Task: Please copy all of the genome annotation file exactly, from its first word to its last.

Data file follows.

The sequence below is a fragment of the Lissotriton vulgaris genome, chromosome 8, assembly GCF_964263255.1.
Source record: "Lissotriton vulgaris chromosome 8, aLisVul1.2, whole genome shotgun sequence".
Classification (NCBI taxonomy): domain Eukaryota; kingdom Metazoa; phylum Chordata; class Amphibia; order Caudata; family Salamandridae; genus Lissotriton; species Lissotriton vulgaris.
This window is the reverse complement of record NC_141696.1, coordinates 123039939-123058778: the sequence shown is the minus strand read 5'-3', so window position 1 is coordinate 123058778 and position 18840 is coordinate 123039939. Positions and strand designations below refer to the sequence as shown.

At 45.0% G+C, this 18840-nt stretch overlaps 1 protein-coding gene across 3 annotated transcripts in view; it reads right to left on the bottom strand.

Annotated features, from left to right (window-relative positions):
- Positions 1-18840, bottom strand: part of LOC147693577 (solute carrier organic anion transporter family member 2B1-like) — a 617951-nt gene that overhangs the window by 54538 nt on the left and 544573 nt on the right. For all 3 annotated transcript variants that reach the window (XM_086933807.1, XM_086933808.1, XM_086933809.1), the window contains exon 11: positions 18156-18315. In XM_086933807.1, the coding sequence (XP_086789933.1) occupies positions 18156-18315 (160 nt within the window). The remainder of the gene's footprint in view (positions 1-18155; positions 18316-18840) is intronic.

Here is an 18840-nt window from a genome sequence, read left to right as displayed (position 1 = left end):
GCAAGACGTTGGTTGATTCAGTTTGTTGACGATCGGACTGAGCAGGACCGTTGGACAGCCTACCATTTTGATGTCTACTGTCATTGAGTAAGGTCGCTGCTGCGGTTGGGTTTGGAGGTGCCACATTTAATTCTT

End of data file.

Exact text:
The sequence below is a fragment of the Lissotriton vulgaris genome, chromosome 8, assembly GCF_964263255.1.
Source record: "Lissotriton vulgaris chromosome 8, aLisVul1.2, whole genome shotgun sequence".
Classification (NCBI taxonomy): domain Eukaryota; kingdom Metazoa; phylum Chordata; class Amphibia; order Caudata; family Salamandridae; genus Lissotriton; species Lissotriton vulgaris.
This window is the reverse complement of record NC_141696.1, coordinates 123039939-123058778: the sequence shown is the minus strand read 5'-3', so window position 1 is coordinate 123058778 and position 18840 is coordinate 123039939. Positions and strand designations below refer to the sequence as shown.

At 45.0% G+C, this 18840-nt stretch overlaps 1 protein-coding gene across 3 annotated transcripts in view; it reads right to left on the bottom strand.

Annotated features, from left to right (window-relative positions):
- Positions 1-18840, bottom strand: part of LOC147693577 (solute carrier organic anion transporter family member 2B1-like) — a 617951-nt gene that overhangs the window by 54538 nt on the left and 544573 nt on the right. For all 3 annotated transcript variants that reach the window (XM_086933807.1, XM_086933808.1, XM_086933809.1), the window contains exon 11: positions 18156-18315. In XM_086933807.1, the coding sequence (XP_086789933.1) occupies positions 18156-18315 (160 nt within the window). The remainder of the gene's footprint in view (positions 1-18155; positions 18316-18840) is intronic.

Here is an 18840-nt window from a genome sequence, read left to right as displayed (position 1 = left end):
GCAAGACGTTGGTTGATTCAGTTTGTTGACGATCGGACTGAGCAGGACCGTTGGACAGCCTACCATTTTGATGTCTACTGTCATTGAGTAAGGTCGCTGCTGCGGTTGGGTTTGGAGGTGCCACATTTAATTCTT